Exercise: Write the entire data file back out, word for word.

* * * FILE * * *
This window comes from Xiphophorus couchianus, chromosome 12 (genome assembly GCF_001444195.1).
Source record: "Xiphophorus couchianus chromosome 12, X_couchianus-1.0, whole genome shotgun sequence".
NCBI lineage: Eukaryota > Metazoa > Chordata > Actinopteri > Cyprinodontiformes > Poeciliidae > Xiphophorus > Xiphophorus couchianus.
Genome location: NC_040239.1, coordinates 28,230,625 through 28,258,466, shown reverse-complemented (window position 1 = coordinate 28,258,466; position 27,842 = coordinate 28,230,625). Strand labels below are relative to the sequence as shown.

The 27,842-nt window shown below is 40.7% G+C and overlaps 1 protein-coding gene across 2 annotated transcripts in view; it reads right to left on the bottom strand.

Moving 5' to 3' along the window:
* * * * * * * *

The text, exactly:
This window comes from Xiphophorus couchianus, chromosome 12 (genome assembly GCF_001444195.1).
Source record: "Xiphophorus couchianus chromosome 12, X_couchianus-1.0, whole genome shotgun sequence".
NCBI lineage: Eukaryota > Metazoa > Chordata > Actinopteri > Cyprinodontiformes > Poeciliidae > Xiphophorus > Xiphophorus couchianus.
Genome location: NC_040239.1, coordinates 28,230,625 through 28,258,466, shown reverse-complemented (window position 1 = coordinate 28,258,466; position 27,842 = coordinate 28,230,625). Strand labels below are relative to the sequence as shown.

The 27,842-nt window shown below is 40.7% G+C and overlaps 1 protein-coding gene across 2 annotated transcripts in view; it reads right to left on the bottom strand.

Moving 5' to 3' along the window: